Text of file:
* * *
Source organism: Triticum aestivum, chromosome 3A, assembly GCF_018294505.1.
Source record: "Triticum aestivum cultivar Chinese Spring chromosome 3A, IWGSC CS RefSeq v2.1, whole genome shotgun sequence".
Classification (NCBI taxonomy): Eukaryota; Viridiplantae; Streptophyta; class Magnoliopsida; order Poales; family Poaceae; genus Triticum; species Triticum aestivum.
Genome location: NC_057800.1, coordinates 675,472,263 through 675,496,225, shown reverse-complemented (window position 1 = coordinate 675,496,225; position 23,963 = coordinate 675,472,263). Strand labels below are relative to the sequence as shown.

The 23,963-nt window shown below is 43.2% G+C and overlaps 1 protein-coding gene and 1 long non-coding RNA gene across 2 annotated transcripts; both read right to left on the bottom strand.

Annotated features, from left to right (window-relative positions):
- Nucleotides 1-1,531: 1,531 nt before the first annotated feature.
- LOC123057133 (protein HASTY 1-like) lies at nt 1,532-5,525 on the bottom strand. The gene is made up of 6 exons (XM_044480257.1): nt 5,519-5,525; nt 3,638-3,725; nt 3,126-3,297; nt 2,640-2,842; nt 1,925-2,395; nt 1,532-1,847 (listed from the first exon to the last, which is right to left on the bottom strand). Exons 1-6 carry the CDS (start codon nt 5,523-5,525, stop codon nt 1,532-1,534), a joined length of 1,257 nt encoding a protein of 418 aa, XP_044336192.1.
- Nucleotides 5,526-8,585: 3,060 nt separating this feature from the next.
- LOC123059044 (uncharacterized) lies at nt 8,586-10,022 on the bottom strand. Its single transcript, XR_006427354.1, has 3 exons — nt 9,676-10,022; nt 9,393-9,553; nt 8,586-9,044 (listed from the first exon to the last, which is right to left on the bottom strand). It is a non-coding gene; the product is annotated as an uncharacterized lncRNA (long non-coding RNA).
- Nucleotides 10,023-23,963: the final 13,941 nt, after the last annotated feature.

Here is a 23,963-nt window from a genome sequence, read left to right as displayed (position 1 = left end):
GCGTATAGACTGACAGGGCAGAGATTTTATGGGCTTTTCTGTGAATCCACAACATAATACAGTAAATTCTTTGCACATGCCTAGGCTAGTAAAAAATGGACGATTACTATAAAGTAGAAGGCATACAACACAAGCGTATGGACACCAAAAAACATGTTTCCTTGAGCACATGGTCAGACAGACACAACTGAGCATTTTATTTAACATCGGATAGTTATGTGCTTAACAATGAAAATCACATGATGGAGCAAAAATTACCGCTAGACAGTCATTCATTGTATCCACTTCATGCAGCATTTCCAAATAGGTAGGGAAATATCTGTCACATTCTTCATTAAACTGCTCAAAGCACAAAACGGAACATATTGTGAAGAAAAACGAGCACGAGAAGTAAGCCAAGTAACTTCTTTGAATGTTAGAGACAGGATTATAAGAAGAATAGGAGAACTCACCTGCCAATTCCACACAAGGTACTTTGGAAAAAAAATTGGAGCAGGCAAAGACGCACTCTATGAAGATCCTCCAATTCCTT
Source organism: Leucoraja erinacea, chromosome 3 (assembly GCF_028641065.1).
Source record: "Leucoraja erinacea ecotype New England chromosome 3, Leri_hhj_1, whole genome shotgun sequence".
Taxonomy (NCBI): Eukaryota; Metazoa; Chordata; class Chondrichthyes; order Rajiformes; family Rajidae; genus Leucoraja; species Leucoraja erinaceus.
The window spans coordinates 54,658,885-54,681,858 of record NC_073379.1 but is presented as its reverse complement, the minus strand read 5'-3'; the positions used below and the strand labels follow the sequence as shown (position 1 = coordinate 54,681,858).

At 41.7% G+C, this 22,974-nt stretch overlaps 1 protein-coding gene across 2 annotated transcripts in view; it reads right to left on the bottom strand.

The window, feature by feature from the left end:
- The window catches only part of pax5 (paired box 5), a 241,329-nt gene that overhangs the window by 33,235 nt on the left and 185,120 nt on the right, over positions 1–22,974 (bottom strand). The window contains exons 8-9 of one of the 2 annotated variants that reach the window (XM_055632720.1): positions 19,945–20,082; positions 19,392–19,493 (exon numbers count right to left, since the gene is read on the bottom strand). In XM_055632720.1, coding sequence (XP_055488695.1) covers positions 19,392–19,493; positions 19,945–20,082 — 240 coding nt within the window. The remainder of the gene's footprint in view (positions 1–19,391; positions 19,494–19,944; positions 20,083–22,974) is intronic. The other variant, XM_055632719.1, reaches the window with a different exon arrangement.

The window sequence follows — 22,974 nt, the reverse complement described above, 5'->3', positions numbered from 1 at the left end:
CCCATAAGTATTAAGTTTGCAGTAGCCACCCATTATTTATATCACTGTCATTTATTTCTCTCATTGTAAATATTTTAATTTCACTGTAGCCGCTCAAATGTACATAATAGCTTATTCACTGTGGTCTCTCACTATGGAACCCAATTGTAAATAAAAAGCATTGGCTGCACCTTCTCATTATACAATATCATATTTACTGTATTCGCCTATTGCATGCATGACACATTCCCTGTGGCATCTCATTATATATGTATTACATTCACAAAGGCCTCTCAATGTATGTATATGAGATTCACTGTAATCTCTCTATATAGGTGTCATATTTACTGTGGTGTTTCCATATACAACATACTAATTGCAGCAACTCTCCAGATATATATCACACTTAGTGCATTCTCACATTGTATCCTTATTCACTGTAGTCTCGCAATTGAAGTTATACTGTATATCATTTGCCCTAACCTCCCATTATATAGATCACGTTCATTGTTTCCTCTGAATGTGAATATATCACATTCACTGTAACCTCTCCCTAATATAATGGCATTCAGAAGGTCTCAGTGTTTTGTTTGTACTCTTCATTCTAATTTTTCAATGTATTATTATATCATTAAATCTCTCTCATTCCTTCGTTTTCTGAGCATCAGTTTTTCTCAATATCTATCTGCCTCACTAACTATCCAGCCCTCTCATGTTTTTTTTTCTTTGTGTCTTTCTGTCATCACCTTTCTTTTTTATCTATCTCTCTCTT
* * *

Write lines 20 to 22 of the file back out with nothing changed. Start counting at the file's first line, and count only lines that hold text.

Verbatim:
- The window catches only part of pax5 (paired box 5), a 241,329-nt gene that overhangs the window by 33,235 nt on the left and 185,120 nt on the right, over positions 1–22,974 (bottom strand). The window contains exons 8-9 of one of the 2 annotated variants that reach the window (XM_055632720.1): positions 19,945–20,082; positions 19,392–19,493 (exon numbers count right to left, since the gene is read on the bottom strand). In XM_055632720.1, coding sequence (XP_055488695.1) covers positions 19,392–19,493; positions 19,945–20,082 — 240 coding nt within the window. The remainder of the gene's footprint in view (positions 1–19,391; positions 19,494–19,944; positions 20,083–22,974) is intronic. The other variant, XM_055632719.1, reaches the window with a different exon arrangement.

The window sequence follows — 22,974 nt, the reverse complement described above, 5'->3', positions numbered from 1 at the left end:
CCCATAAGTATTAAGTTTGCAGTAGCCACCCATTATTTATATCACTGTCATTTATTTCTCTCATTGTAAATATTTTAATTTCACTGTAGCCGCTCAAATGTACATAATAGCTTATTCACTGTGGTCTCTCACTATGGAACCCAATTGTAAATAAAAAGCATTGGCTGCACCTTCTCATTATACAATATCATATTTACTGTATTCGCCTATTGCATGCATGACACATTCCCTGTGGCATCTCATTATATATGTATTACATTCACAAAGGCCTCTCAATGTATGTATATGAGATTCACTGTAATCTCTCTATATAGGTGTCATATTTACTGTGGTGTTTCCATATACAACATACTAATTGCAGCAACTCTCCAGATATATATCACACTTAGTGCATTCTCACATTGTATCCTTATTCACTGTAGTCTCGCAATTGAAGTTATACTGTATATCATTTGCCCTAACCTCCCATTATATAGATCACGTTCATTGTTTCCTCTGAATGTGAATATATCACATTCACTGTAACCTCTCCCTAATATAATGGCATTCAGAAGGTCTCAGTGTTTTGTTTGTACTCTTCATTCTAATTTTTCAATGTATTATTATATCATTAAATCTCTCTCATTCCTTCGTTTTCTGAGCATCAGTTTTTCTCAATATCTATCTGCCTCACTAACTATCCAGCCCTCTCATGTTTTTTTTTCTTTGTGTCTTTCTGTCATCACCTTTCTTTTTTATCTATCTCTCTCTT